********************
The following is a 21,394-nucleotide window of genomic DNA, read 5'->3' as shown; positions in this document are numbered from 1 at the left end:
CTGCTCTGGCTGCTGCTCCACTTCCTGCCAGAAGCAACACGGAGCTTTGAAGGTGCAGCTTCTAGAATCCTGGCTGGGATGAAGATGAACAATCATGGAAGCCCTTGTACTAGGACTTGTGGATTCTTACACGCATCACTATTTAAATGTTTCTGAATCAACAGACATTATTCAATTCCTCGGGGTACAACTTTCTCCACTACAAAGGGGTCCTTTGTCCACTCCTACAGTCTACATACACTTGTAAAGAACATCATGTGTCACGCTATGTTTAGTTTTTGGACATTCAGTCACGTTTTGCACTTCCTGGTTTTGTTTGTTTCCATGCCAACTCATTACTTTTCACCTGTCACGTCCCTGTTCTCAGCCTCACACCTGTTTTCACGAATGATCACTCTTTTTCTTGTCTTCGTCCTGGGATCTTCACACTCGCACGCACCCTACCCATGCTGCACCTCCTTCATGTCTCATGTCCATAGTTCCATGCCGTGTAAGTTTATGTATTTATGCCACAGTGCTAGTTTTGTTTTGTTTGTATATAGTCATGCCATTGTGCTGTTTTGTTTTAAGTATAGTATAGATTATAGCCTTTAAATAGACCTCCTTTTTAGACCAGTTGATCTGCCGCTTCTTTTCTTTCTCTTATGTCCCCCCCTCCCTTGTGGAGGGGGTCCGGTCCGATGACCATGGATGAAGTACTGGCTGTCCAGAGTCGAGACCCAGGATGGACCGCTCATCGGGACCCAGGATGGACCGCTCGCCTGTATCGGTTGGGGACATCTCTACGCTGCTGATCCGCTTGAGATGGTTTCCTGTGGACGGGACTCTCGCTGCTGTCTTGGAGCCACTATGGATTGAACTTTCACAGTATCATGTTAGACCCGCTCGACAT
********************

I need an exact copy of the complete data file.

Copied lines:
The following is a 21,394-nucleotide window of genomic DNA, read 5'->3' as shown; positions in this document are numbered from 1 at the left end:
CTGCTCTGGCTGCTGCTCCACTTCCTGCCAGAAGCAACACGGAGCTTTGAAGGTGCAGCTTCTAGAATCCTGGCTGGGATGAAGATGAACAATCATGGAAGCCCTTGTACTAGGACTTGTGGATTCTTACACGCATCACTATTTAAATGTTTCTGAATCAACAGACATTATTCAATTCCTCGGGGTACAACTTTCTCCACTACAAAGGGGTCCTTTGTCCACTCCTACAGTCTACATACACTTGTAAAGAACATCATGTGTCACGCTATGTTTAGTTTTTGGACATTCAGTCACGTTTTGCACTTCCTGGTTTTGTTTGTTTCCATGCCAACTCATTACTTTTCACCTGTCACGTCCCTGTTCTCAGCCTCACACCTGTTTTCACGAATGATCACTCTTTTTCTTGTCTTCGTCCTGGGATCTTCACACTCGCACGCACCCTACCCATGCTGCACCTCCTTCATGTCTCATGTCCATAGTTCCATGCCGTGTAAGTTTATGTATTTATGCCACAGTGCTAGTTTTGTTTTGTTTGTATATAGTCATGCCATTGTGCTGTTTTGTTTTAAGTATAGTATAGATTATAGCCTTTAAATAGACCTCCTTTTTAGACCAGTTGATCTGCCGCTTCTTTTCTTTCTCTTATGTCCCCCCCTCCCTTGTGGAGGGGGTCCGGTCCGATGACCATGGATGAAGTACTGGCTGTCCAGAGTCGAGACCCAGGATGGACCGCTCATCGGGACCCAGGATGGACCGCTCGCCTGTATCGGTTGGGGACATCTCTACGCTGCTGATCCGCTTGAGATGGTTTCCTGTGGACGGGACTCTCGCTGCTGTCTTGGAGCCACTATGGATTGAACTTTCACAGTATCATGTTAGACCCGCTCGACAT